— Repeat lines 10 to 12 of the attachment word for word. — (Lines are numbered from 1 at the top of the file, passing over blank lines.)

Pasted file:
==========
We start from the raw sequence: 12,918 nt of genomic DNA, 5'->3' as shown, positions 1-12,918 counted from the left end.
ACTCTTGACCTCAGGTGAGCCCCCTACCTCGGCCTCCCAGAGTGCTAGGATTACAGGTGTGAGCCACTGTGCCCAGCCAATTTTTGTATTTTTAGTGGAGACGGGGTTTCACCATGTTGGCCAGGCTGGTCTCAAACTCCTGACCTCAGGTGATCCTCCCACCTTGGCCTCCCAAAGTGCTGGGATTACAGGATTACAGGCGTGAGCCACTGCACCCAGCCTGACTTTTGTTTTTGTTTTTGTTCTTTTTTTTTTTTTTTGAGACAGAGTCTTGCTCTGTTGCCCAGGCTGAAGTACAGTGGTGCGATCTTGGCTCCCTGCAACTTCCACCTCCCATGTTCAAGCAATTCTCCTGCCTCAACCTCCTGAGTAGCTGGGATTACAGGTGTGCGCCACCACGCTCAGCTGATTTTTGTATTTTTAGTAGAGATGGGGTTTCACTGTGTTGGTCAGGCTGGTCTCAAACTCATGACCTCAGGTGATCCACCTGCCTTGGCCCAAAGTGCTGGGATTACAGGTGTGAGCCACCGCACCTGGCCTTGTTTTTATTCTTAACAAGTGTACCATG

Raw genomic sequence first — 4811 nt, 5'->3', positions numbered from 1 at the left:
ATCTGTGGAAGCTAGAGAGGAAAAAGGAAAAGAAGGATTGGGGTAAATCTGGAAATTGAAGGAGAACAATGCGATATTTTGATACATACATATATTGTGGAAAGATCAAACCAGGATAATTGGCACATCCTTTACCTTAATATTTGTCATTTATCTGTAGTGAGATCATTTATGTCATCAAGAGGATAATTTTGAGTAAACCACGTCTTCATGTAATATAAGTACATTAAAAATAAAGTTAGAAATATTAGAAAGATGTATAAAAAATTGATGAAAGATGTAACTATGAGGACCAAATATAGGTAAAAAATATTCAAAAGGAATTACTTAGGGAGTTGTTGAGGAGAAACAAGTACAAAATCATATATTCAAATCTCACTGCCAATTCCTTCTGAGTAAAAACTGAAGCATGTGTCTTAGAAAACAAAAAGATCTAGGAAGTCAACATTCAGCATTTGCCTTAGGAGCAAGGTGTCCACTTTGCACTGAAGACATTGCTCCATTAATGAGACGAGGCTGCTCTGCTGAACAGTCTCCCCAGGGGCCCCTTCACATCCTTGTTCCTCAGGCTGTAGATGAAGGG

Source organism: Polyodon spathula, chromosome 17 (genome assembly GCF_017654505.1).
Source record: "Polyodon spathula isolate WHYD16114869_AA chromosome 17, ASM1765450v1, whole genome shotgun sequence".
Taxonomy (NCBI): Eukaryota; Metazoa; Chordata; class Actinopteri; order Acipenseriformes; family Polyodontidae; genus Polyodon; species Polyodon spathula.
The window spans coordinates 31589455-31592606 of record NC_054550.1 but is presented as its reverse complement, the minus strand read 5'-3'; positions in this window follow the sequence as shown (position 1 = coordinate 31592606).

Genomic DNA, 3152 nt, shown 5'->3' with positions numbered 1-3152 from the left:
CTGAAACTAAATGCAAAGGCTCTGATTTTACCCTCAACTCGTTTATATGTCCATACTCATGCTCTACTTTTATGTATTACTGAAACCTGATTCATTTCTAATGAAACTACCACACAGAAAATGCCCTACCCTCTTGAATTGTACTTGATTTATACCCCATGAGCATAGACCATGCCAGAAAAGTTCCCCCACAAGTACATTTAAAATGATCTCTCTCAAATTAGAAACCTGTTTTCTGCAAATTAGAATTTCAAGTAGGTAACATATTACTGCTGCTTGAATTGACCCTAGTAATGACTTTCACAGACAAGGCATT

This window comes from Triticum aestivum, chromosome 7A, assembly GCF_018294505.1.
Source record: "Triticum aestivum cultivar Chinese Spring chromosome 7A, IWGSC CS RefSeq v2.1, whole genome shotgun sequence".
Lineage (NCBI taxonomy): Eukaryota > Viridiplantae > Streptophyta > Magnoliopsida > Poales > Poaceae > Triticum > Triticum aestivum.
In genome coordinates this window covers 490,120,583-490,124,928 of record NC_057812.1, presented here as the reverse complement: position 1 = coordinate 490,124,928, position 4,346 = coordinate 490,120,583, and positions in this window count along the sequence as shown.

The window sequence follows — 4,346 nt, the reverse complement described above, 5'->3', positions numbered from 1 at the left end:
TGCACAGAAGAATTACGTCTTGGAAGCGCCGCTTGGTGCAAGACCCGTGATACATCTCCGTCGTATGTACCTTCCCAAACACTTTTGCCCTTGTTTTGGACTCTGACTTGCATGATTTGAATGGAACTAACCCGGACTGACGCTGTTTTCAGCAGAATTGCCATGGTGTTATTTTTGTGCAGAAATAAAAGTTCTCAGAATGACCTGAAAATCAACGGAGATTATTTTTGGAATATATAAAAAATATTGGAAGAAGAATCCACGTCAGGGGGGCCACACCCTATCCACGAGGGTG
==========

CTGAAACTAAATGCAAAGGCTCTGATTTTACCCTCAACTCGTTTATATGTCCATACTCATGCTCTACTTTTATGTATTACTGAAACCTGATTCATTTCTAATGAAACTACCACACAGAAAATGCCCTACCCTCTTGAATTGTACTTGATTTATACCCCATGAGCATAGACCATGCCAGAAAAGTTCCCCCACAAGTACATTTAAAATGATCTCTCTCAAATTAGAAACCTGTTTTCTGCAAATTAGAATTTCAAGTAGGTAACATATTACTGCTGCTTGAATTGACCCTAGTAATGACTTTCACAGACAAGGCATT

This window comes from Triticum aestivum, chromosome 7A, assembly GCF_018294505.1.
Source record: "Triticum aestivum cultivar Chinese Spring chromosome 7A, IWGSC CS RefSeq v2.1, whole genome shotgun sequence".